emotional health

Diabetes and the family

•  The family's adjustamente to the diagnosis of diabetes is extremely important. Family members need education, just like the patient, to help them make necessary lifestyle changes and support the patient. It is especially important that all family members living with the patient have an understanding of the demands of the diabetes self-care regimen.

The diabetes educator needs to make sure that both parents recive education in the case of a child with diabetes. It is important to involve the father and to avoid establishing the mother as the diabetes "expert", especially if it is a traditional family in which she does the cooking.

Other family members should be included in education and support (ex, children siblings, and grandparents) whenever possible.

The diabetes educator can gain insight into the interactive nature of the disease and the main dynamics by utilizang family systems theory. Family characteristics such as family conflict are predictive of adherence difficulties. Other characteristics such as family support, cohesion, and organization are associated with better adherence and metabolic control.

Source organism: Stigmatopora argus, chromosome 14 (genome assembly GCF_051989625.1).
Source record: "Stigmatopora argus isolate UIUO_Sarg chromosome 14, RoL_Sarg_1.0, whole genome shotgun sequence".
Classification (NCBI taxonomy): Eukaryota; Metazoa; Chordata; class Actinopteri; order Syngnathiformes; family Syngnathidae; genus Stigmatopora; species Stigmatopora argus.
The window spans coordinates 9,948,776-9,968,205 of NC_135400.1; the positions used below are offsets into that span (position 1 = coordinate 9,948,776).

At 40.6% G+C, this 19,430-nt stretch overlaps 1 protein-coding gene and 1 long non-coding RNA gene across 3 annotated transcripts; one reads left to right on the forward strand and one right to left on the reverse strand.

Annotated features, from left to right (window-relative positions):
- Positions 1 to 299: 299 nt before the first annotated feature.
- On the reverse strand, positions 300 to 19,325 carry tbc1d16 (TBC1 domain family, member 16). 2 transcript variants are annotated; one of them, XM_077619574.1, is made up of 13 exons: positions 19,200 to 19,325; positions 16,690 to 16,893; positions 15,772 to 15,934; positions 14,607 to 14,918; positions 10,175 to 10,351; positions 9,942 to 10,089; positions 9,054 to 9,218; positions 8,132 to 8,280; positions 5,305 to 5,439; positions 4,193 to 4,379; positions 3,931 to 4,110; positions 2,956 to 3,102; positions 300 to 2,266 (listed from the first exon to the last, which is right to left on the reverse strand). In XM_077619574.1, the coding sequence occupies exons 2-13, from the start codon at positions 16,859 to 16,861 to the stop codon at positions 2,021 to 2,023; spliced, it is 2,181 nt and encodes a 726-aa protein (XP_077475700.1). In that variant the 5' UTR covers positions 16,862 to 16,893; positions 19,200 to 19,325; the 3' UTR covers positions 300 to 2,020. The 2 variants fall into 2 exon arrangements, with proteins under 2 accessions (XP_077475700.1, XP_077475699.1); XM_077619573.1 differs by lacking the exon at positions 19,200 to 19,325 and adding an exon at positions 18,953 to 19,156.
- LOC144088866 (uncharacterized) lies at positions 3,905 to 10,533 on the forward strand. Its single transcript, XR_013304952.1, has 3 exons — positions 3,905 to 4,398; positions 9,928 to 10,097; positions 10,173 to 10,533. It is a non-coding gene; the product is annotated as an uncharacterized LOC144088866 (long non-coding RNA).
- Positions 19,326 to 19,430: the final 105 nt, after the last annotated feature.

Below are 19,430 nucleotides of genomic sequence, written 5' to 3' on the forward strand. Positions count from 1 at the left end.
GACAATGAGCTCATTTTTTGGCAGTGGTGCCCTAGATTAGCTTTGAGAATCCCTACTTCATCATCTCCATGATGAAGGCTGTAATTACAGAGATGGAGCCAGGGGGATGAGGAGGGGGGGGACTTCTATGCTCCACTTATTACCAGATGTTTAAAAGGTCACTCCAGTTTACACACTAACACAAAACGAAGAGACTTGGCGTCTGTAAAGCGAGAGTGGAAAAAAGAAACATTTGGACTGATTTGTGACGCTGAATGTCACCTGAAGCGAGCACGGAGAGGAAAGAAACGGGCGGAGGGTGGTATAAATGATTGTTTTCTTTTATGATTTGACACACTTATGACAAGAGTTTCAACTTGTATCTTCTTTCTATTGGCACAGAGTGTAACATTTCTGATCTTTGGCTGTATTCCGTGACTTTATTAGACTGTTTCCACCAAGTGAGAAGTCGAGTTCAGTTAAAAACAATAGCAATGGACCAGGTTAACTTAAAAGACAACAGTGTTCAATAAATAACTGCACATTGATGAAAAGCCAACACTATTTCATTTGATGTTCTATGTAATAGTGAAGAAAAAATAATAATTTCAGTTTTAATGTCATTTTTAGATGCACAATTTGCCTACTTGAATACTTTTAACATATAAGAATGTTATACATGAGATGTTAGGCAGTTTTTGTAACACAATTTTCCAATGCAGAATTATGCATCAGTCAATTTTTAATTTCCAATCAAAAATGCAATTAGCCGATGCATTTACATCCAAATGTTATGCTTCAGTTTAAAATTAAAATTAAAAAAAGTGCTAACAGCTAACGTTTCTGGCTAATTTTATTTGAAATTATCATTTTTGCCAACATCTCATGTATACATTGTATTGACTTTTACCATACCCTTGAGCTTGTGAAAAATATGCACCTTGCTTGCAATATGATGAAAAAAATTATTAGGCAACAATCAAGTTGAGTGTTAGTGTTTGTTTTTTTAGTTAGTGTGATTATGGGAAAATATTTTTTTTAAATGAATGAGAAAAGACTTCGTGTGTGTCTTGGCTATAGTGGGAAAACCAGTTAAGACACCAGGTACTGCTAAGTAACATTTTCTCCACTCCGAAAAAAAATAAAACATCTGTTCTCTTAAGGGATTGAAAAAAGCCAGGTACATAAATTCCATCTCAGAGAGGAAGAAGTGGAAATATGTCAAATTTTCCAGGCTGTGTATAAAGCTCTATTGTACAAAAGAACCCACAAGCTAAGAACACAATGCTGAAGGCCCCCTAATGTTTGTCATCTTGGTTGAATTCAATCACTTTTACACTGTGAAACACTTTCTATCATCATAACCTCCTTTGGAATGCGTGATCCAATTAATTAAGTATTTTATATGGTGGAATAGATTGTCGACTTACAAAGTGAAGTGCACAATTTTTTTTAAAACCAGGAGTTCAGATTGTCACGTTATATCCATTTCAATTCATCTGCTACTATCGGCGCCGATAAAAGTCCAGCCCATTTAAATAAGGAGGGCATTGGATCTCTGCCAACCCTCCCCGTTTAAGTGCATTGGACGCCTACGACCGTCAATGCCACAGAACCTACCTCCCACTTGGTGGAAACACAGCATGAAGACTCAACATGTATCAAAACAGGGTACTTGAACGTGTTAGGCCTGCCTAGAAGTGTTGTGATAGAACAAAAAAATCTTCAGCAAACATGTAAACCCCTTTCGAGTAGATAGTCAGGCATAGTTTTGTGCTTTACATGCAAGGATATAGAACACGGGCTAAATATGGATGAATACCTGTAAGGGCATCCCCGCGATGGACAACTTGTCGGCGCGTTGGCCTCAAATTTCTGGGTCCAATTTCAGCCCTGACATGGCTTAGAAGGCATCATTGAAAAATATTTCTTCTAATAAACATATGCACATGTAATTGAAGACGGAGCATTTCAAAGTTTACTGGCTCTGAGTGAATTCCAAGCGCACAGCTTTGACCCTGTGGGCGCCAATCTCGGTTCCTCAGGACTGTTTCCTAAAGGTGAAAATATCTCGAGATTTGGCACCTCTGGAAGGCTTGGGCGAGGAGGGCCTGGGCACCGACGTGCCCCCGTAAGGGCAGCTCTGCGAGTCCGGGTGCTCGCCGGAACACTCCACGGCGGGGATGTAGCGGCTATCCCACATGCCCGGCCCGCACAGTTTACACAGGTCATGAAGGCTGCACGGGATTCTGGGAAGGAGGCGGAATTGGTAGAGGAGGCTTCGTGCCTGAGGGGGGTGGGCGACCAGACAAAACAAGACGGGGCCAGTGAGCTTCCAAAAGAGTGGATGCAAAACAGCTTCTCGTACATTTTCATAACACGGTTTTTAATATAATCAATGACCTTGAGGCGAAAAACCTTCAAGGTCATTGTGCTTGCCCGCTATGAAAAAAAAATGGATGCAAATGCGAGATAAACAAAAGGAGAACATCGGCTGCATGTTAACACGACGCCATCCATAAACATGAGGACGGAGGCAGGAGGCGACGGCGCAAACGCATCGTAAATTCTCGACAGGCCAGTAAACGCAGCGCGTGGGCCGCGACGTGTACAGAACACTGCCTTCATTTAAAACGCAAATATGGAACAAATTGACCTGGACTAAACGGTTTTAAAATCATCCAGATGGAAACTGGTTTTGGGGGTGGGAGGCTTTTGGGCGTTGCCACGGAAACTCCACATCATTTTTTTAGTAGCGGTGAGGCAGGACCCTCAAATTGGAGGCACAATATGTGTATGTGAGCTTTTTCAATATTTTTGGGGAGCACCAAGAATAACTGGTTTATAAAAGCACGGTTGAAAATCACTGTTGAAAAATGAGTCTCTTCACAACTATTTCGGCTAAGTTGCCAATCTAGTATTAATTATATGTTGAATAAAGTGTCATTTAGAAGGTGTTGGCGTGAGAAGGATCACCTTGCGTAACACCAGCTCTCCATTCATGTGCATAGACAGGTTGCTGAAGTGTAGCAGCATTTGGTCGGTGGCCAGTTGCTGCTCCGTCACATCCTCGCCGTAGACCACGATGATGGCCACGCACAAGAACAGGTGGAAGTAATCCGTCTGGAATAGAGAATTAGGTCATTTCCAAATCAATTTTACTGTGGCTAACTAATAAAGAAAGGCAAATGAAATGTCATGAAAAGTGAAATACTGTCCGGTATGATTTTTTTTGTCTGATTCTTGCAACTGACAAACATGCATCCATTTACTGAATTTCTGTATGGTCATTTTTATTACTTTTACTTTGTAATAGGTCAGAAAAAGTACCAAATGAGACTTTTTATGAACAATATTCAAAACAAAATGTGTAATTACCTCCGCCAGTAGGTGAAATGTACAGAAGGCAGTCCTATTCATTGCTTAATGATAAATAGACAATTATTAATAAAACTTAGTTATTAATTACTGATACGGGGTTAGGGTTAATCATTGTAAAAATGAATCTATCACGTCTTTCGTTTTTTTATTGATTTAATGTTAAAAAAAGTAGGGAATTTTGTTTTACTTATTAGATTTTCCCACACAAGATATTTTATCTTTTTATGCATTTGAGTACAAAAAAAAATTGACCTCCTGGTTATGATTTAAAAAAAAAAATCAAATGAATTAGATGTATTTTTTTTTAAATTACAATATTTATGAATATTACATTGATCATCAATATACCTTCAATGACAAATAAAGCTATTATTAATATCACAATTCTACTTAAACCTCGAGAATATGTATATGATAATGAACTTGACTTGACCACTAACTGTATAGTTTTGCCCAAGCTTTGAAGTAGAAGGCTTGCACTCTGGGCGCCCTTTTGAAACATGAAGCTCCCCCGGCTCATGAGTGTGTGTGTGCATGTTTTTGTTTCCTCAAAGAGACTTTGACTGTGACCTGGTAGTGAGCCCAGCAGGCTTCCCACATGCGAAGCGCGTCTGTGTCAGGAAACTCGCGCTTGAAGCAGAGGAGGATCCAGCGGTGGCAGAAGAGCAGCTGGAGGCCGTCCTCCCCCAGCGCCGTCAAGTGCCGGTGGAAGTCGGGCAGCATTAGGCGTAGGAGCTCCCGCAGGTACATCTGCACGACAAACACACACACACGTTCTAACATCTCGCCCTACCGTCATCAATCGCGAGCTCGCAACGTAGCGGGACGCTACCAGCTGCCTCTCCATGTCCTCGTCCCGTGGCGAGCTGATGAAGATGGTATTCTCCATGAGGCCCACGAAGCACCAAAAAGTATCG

A patient in a dysfunctional family system may use illness-maintaining behaviors (poor managemente of regimen, noncompliance behaviors, or dependency on the sick role) as a way to organize the family.

An adolescent may use illness-maintaining behaviors to regulate marital distance or parental conflict.

A couple may avoid dealing with long-standing issues by directing their energies toward health care issues.

An adaptive reaction to a diagnosis of diabetes in a family member is characterized by involvement with the diabetes regimen and having realistic expectations. Typically the family members become educated about the disease, offering encouragement and showing concern when warranted, but remain nonjudgmental.

A maladaptive reaction by a family member may be expressed in one of two ways.

A family member may withdraw and be nonsupportive of the patient, sabotaging the patient´s efforts or putting obstacles to good diabetes management in the patient´s path. This approach often is charactrized by fear, denial, and lack of education.

A family member may be overly protective and foster dependency. This approach denies natural opportunities for risk-taking that help promote a good self-image. Overprotectiveness and enmeshment also may halt the natural progression through the developmental stages of life.
Educational Treatment Unit
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